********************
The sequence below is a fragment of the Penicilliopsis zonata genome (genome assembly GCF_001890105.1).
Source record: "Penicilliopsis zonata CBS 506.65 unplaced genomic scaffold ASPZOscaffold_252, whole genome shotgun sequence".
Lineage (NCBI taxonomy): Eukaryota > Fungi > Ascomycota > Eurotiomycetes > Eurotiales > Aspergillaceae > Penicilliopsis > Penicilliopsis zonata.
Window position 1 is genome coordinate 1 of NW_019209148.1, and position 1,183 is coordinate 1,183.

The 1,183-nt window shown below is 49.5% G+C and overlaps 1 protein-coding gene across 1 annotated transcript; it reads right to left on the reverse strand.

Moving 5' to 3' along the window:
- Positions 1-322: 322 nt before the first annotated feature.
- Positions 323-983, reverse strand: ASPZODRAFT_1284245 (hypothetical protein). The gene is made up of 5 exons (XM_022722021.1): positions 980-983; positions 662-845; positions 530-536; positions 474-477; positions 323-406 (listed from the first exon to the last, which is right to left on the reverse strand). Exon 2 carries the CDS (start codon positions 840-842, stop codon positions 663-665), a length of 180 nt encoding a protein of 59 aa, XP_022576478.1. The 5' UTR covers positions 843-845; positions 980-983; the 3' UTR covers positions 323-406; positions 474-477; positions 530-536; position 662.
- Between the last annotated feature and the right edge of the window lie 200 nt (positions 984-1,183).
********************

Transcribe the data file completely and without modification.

The sequence below is a fragment of the Penicilliopsis zonata genome (genome assembly GCF_001890105.1).
Source record: "Penicilliopsis zonata CBS 506.65 unplaced genomic scaffold ASPZOscaffold_252, whole genome shotgun sequence".
Lineage (NCBI taxonomy): Eukaryota > Fungi > Ascomycota > Eurotiomycetes > Eurotiales > Aspergillaceae > Penicilliopsis > Penicilliopsis zonata.
Window position 1 is genome coordinate 1 of NW_019209148.1, and position 1,183 is coordinate 1,183.

The 1,183-nt window shown below is 49.5% G+C and overlaps 1 protein-coding gene across 1 annotated transcript; it reads right to left on the reverse strand.

Moving 5' to 3' along the window:
- Positions 1-322: 322 nt before the first annotated feature.
- Positions 323-983, reverse strand: ASPZODRAFT_1284245 (hypothetical protein). The gene is made up of 5 exons (XM_022722021.1): positions 980-983; positions 662-845; positions 530-536; positions 474-477; positions 323-406 (listed from the first exon to the last, which is right to left on the reverse strand). Exon 2 carries the CDS (start codon positions 840-842, stop codon positions 663-665), a length of 180 nt encoding a protein of 59 aa, XP_022576478.1. The 5' UTR covers positions 843-845; positions 980-983; the 3' UTR covers positions 323-406; positions 474-477; positions 530-536; position 662.
- Between the last annotated feature and the right edge of the window lie 200 nt (positions 984-1,183).